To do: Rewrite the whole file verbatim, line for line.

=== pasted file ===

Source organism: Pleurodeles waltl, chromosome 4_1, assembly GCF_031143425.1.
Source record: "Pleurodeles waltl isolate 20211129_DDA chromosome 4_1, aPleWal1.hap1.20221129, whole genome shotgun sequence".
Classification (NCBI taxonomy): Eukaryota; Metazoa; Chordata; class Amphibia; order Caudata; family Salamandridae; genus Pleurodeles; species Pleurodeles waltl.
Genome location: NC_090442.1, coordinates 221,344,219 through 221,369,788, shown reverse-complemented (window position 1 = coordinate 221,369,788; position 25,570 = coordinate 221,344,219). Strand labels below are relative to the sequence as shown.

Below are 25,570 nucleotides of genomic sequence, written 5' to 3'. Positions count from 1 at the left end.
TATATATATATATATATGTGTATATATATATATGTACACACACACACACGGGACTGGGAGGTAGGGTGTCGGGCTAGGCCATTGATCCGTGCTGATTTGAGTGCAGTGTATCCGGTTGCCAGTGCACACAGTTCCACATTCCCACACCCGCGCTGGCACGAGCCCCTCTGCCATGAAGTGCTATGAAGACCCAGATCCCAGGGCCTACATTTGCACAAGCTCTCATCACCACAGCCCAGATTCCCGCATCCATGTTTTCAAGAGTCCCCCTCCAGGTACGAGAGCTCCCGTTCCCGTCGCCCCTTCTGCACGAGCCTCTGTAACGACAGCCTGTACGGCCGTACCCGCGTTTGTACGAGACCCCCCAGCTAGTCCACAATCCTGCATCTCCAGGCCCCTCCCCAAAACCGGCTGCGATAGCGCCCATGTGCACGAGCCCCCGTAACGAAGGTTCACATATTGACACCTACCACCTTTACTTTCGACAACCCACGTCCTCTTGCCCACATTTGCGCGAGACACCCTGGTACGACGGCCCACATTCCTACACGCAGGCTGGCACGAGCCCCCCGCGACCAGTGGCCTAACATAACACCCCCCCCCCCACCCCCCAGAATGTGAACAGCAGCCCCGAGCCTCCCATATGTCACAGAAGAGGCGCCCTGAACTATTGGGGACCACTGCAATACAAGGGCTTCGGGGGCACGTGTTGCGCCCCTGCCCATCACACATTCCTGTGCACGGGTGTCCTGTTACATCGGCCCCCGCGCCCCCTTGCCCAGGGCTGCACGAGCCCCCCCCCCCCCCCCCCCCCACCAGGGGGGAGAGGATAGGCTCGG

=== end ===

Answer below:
Source organism: Pleurodeles waltl, chromosome 4_1, assembly GCF_031143425.1.
Source record: "Pleurodeles waltl isolate 20211129_DDA chromosome 4_1, aPleWal1.hap1.20221129, whole genome shotgun sequence".
Classification (NCBI taxonomy): Eukaryota; Metazoa; Chordata; class Amphibia; order Caudata; family Salamandridae; genus Pleurodeles; species Pleurodeles waltl.
Genome location: NC_090442.1, coordinates 221,344,219 through 221,369,788, shown reverse-complemented (window position 1 = coordinate 221,369,788; position 25,570 = coordinate 221,344,219). Strand labels below are relative to the sequence as shown.

Below are 25,570 nucleotides of genomic sequence, written 5' to 3'. Positions count from 1 at the left end.
TATATATATATATATATGTGTATATATATATATGTACACACACACACACGGGACTGGGAGGTAGGGTGTCGGGCTAGGCCATTGATCCGTGCTGATTTGAGTGCAGTGTATCCGGTTGCCAGTGCACACAGTTCCACATTCCCACACCCGCGCTGGCACGAGCCCCTCTGCCATGAAGTGCTATGAAGACCCAGATCCCAGGGCCTACATTTGCACAAGCTCTCATCACCACAGCCCAGATTCCCGCATCCATGTTTTCAAGAGTCCCCCTCCAGGTACGAGAGCTCCCGTTCCCGTCGCCCCTTCTGCACGAGCCTCTGTAACGACAGCCTGTACGGCCGTACCCGCGTTTGTACGAGACCCCCCAGCTAGTCCACAATCCTGCATCTCCAGGCCCCTCCCCAAAACCGGCTGCGATAGCGCCCATGTGCACGAGCCCCCGTAACGAAGGTTCACATATTGACACCTACCACCTTTACTTTCGACAACCCACGTCCTCTTGCCCACATTTGCGCGAGACACCCTGGTACGACGGCCCACATTCCTACACGCAGGCTGGCACGAGCCCCCCGCGACCAGTGGCCTAACATAACACCCCCCCCCCCACCCCCCAGAATGTGAACAGCAGCCCCGAGCCTCCCATATGTCACAGAAGAGGCGCCCTGAACTATTGGGGACCACTGCAATACAAGGGCTTCGGGGGCACGTGTTGCGCCCCTGCCCATCACACATTCCTGTGCACGGGTGTCCTGTTACATCGGCCCCCGCGCCCCCTTGCCCAGGGCTGCACGAGCCCCCCCCCCCCCCCCCCCCCACCAGGGGGGAGAGGATAGGCTCGG